Love Island contestants relatives to be schooled on Instagram safety

Relatives of Love Island contestants will be sent to ‘Instagram safety school’ to learn how to deal with online abuse

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 The families of this year’s Love Island contestants will be sent to an ‘Instagram safety school’ to learn how to cope with online abuse. It comes after ITV2 bosses were criticised for not looking after participants who suddenly have to deal with the dark side of fame when they appear on the reality show.

A source said: ‘There is so much trolling that goes on while the show is on and that can be difficult for people who have had no experience of being in the limelight to have to deal with.

‘So an Instagram school has been set up for those running the accounts of contestants, usually family members or close friends, so they can be taught techniques of how to deal with the abuse and also the reporting of it. They will be schooled in all things social media

‘It is part of ensuring the safety around the programme, which has come under mass scrutiny in the past years.’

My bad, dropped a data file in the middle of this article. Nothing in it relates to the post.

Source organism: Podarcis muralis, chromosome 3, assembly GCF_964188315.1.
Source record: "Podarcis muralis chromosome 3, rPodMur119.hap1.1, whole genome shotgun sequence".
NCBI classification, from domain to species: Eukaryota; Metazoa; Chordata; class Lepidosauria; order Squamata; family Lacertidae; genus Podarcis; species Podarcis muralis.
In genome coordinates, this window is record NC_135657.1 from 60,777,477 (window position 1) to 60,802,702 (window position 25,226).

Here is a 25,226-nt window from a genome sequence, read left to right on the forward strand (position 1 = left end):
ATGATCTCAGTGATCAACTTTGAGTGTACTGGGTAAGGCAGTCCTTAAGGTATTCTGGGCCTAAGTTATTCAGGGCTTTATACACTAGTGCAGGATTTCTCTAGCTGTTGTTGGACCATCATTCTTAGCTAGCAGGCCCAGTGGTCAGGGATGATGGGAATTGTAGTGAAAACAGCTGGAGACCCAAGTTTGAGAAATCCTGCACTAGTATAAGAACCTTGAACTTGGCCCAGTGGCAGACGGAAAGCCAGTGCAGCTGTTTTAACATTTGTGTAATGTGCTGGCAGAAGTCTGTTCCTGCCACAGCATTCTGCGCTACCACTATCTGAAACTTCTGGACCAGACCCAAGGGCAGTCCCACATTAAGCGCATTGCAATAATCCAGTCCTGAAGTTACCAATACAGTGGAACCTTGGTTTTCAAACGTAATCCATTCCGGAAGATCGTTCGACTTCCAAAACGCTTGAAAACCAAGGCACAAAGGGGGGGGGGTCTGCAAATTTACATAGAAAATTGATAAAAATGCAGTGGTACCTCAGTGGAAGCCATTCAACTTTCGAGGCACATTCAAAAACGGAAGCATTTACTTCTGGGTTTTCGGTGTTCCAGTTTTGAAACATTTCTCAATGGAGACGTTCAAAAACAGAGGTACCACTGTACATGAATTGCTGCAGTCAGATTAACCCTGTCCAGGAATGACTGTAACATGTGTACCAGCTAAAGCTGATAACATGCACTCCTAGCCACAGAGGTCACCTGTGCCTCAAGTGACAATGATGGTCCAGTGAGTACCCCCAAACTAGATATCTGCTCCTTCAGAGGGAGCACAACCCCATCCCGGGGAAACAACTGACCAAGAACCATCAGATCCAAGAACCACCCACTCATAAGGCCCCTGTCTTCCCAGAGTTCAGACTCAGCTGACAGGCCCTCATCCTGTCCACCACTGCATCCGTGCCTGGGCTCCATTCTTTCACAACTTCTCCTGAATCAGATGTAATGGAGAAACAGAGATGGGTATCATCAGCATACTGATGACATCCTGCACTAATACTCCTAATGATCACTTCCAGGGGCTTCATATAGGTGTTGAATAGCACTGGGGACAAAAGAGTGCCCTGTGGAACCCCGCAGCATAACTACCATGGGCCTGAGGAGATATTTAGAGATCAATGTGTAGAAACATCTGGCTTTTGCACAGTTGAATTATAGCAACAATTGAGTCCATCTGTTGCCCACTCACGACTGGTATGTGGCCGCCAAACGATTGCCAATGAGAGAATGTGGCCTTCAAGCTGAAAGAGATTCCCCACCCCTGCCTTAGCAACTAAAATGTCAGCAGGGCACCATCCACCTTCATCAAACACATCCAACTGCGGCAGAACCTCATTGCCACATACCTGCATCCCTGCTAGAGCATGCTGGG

Contestants on this year’s show – which offers a prize of £50,000 for the winning couple – will also hear from former Islanders and complete ‘inclusion training’ before taking part. Guidance will cover language around disability, sexuality, race and ethnicity as well as ‘microaggressions’

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Contestants will also be given psychological support, ITV have confirmed, as well as training in how to manage the money they earn from appearing on the show and any endorsement deals they are offered afterwards.

The package of measures comes after two former competitors, Sophie Gradon and Mike Thalassitis – as well as former host Caroline Flack – took their own lives.

The deaths, plus the suicide of a guest on the Jeremy Kyle Show, put broadcasters’ duty of care to those who appear on their programmes in the spotlight.

‘Instagram safety school’ will teach relatives of the Love Island contestants how to handle trolls and online abuse

Television regulator Ofcom subsequently strengthened its general duty of care advice.

Dr Paul Litchfield, who helped develop the Love Island procedures, said: ‘The importance of promoting good mental health and avoiding psychological harm is now well understood. Being thrust into the glare of intense public scrutiny can be daunting and providing effective support to people living through that experience is critical.’

The eighth series of Love Island launches next month.

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